Can You File For Divorce In Another State
Divorce Out Of State
You never know when you may have to move to another state or jurisdiction. It could be that you got a new job, or you want to be closer to your parents, or because of another important reason. Moving can complicate things especially if you are planning a future divorce proceeding.
In case you are moving across state lines, you need to know that family laws can be drastically different in different states. Some states allow alimony while others don’t, some states expect non-custodial parents to pay more child support while others do not, and so on. This means that where you file for divorce can impact the results for you and your family after the divorce is finalized. In addition, if you attempt to relocate to another state right before filing for divorce, and there are minor children of a marriage, your spouse may request the Court to order that you and your children relocate back to the location where you previously resided with your spouse. It is important to consult with an Austin Divorce Attorney especially if children are involved before attempting to move out of state if you are contemplating divorce.
How To File For Divorce When Spouse Is Out Of State
Jurisdiction is the power or authority a court has to hear a case and issue orders on that case. A court only has jurisdiction over your divorce suit if you fulfill residency requirements before you file the divorce petition. This is referred to as subject-matter jurisdiction, meaning you have to have certain contacts within the state for the state to exercise jurisdiction over you.
Every state has its requirements for subject-matter jurisdiction. For instance, in Texas, you have to have resided in the state continuously for 6 months and resided in the county you live in for 90 days for you to file for divorce. In Arkansas, you only need to have resided in the state for 60 days while in Washington, you can file for divorce the next day after moving to the state, provided that you are an actual “resident” and intend to live there and you are not just on vacation.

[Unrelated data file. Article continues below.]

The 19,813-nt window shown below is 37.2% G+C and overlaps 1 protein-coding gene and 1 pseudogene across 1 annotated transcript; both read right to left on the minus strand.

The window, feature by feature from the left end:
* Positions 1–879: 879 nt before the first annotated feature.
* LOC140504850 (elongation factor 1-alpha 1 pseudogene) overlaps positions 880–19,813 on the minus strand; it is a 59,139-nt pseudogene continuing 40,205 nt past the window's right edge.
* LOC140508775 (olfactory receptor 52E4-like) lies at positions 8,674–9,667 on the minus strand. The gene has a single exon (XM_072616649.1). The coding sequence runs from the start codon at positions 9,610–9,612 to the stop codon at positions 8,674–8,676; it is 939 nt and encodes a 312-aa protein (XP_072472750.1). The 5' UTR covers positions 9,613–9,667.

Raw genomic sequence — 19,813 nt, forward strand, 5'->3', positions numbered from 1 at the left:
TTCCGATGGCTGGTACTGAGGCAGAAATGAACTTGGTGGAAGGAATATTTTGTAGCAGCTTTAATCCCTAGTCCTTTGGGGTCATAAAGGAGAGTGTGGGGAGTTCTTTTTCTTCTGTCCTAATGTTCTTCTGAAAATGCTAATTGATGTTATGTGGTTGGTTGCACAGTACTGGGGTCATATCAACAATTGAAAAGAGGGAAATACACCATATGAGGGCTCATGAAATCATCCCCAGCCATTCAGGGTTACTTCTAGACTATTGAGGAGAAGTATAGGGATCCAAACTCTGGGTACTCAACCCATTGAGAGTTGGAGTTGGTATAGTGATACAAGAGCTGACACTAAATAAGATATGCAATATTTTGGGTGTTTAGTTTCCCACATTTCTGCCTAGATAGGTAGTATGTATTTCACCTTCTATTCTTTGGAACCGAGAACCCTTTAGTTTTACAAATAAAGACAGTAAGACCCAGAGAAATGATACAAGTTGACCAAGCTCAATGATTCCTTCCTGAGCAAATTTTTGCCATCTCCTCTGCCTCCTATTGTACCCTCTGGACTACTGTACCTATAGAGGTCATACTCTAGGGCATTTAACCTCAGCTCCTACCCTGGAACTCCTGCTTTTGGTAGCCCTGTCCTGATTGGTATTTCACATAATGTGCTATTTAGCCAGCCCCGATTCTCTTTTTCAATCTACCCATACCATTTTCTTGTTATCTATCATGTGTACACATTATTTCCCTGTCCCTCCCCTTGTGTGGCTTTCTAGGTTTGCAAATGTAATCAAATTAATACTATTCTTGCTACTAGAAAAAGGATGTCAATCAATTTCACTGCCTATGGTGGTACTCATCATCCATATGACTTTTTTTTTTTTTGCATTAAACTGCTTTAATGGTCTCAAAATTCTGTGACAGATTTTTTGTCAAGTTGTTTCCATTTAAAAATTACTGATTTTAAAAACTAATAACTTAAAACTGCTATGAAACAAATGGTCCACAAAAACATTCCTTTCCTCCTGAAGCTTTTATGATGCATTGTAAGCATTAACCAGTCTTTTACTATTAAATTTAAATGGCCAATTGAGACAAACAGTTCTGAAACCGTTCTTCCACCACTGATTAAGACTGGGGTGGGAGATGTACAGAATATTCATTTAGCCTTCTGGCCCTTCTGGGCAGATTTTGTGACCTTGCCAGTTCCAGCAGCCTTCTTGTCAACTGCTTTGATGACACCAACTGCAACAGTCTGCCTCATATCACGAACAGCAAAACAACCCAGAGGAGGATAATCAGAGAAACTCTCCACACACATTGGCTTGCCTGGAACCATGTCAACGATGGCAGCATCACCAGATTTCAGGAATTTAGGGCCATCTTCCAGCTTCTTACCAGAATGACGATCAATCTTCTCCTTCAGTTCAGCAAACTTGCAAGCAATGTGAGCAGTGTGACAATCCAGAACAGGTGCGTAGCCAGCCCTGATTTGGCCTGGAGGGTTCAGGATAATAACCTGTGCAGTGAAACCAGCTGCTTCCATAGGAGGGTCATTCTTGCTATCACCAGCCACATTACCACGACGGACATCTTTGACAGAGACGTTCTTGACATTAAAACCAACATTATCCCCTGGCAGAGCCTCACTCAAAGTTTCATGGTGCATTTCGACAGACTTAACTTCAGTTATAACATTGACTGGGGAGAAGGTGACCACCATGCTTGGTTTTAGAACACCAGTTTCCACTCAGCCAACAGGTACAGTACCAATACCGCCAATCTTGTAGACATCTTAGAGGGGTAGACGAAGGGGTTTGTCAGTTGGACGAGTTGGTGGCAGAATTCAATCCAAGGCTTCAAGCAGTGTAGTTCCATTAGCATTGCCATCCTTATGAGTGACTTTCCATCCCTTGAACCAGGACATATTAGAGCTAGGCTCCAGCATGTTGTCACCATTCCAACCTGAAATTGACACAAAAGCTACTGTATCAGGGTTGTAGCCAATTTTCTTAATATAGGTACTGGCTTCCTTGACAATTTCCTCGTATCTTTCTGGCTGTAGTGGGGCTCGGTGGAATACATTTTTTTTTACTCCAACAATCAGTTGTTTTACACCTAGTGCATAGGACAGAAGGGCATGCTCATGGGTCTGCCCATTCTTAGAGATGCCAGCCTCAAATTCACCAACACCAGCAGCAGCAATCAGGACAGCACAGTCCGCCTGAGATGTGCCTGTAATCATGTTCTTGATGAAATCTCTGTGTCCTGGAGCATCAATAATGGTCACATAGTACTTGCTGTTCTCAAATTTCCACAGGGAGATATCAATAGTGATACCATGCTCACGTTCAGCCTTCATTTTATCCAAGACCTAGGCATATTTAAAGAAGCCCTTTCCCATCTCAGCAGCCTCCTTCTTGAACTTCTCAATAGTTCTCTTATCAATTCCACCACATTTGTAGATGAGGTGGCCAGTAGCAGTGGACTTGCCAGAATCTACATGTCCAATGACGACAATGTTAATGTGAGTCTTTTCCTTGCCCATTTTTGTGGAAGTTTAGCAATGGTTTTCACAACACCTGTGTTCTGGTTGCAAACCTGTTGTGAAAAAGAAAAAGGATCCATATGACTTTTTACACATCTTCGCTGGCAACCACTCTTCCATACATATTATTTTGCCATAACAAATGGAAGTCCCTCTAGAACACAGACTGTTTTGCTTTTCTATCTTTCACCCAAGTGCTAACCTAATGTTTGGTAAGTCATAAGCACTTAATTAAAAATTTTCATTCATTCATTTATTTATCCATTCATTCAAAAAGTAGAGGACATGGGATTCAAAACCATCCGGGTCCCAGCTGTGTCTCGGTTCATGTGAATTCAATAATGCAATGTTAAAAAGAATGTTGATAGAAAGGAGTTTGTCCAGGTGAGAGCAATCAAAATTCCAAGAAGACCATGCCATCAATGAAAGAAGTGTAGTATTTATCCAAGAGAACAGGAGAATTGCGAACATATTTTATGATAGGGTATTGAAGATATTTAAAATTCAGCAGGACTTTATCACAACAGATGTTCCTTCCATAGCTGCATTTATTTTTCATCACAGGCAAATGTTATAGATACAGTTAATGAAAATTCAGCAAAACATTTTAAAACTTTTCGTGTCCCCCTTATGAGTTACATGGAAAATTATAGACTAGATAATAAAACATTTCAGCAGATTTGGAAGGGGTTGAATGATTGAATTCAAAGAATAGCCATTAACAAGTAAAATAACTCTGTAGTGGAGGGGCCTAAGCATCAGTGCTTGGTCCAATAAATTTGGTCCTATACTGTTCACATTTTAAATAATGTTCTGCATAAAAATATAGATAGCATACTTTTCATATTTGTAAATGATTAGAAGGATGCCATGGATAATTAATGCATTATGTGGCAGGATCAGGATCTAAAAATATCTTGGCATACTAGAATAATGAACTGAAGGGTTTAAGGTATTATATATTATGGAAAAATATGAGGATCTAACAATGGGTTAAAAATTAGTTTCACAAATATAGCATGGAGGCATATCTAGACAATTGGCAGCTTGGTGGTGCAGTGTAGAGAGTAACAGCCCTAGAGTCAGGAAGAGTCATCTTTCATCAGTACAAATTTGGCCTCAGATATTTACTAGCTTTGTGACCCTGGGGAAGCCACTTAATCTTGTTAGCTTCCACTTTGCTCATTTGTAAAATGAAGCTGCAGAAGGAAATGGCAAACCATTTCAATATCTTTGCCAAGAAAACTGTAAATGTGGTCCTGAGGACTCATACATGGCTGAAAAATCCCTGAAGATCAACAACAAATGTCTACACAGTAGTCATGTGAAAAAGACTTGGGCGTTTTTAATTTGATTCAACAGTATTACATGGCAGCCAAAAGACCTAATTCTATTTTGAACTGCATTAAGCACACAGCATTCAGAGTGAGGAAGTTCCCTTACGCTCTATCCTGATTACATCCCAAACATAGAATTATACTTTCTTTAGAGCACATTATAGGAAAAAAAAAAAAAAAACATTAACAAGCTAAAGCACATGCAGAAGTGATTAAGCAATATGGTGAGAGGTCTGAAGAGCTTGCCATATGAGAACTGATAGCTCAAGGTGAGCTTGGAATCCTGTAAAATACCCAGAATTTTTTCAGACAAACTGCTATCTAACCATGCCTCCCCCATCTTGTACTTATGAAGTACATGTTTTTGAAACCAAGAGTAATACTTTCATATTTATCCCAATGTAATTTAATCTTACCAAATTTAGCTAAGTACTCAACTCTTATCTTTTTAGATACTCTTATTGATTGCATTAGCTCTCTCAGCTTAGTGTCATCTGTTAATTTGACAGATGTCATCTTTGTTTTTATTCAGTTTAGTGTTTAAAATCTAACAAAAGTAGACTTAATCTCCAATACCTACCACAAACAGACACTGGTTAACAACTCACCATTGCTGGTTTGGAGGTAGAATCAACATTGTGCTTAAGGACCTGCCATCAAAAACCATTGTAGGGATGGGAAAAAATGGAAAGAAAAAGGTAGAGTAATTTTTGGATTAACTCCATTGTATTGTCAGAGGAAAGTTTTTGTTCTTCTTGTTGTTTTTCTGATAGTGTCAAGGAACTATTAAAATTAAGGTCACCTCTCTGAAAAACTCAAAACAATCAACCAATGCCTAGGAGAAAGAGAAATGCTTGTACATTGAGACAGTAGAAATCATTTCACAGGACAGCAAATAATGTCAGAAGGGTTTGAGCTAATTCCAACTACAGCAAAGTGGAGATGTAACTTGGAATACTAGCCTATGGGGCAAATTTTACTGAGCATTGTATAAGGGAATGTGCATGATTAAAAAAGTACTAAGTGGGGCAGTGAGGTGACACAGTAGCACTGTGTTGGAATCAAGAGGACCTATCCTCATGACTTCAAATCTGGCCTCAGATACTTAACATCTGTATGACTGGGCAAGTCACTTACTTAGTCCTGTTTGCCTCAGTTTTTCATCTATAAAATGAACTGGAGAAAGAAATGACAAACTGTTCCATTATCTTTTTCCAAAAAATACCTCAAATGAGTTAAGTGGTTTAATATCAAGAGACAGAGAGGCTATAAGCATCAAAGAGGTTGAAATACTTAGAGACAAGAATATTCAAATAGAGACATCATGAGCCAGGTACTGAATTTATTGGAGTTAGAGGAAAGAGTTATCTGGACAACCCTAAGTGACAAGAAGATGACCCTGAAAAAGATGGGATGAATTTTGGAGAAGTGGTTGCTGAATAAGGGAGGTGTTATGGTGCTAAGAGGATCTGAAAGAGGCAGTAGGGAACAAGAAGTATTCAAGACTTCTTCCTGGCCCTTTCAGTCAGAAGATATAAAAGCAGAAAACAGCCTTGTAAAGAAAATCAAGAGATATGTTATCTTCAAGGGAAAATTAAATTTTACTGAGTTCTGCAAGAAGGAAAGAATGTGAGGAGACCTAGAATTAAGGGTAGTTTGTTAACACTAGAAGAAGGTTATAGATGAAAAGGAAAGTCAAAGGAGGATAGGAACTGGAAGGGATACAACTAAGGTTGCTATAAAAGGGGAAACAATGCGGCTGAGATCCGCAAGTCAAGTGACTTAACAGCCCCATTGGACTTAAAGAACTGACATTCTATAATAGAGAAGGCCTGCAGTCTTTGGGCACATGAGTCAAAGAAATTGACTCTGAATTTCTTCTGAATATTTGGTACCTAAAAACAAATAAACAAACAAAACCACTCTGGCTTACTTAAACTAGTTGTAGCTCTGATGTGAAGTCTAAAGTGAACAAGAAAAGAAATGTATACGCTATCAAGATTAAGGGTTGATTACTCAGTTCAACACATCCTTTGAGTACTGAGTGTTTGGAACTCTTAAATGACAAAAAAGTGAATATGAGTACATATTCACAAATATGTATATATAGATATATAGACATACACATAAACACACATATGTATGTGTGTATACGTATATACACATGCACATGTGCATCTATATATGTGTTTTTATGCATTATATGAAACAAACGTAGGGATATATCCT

But even if you meet the subject matter jurisdiction, the court may lack jurisdiction to divide your property or issue custody orders as under the Uniform Child Custody Jurisdiction Enforcement Act (UCCJEA), jurisdiction for child custody matters occurs where the children have resided for the preceding six month period.
What If Your Spouse Files For Divorce In Another State?
Moving Out Of State After Filing For Divorce
A spouse may file for divorce in another state after living with the other spouse for years in Texas. Some may do it to benefit from certain laws in other states. For example, your spouse may decide to file for divorce in a state that allows for alimony, which is difficult to be awarded in Texas.
Having a divorce pending in another state, means that the other spouse not only has to travel to the other state for divorce proceedings but may also have to contemplate paying alimony. If the spouses live in different states where they each meet residency requirements, they may be able to file for divorce in either state; but it depends on the facts, circumstances, and jurisdictional requirements for meeting residency to file for divorce.
To know whether to file for divorce in a different state or not, talk to an experienced divorce lawyer that is familiar with the family law of that particular state.
Can You Move The Suit To Another State?
How Does Divorce Work If You Live In Different States
If your spouse has filed for divorce in another state, you should contact an experienced family law attorney to provide legal advice to you. In the state of Texas, if jurisdiction is contested, oftentimes a “special appearance” will have to be filed to contest jurisdiction and you must be careful to not file an answer before filing a “special appearance” or you may submit to jurisdiction in that state. If you are contemplating divorce and your spouse resides in another state, it is important to obtain legal advice to understand the best strategy for your situation.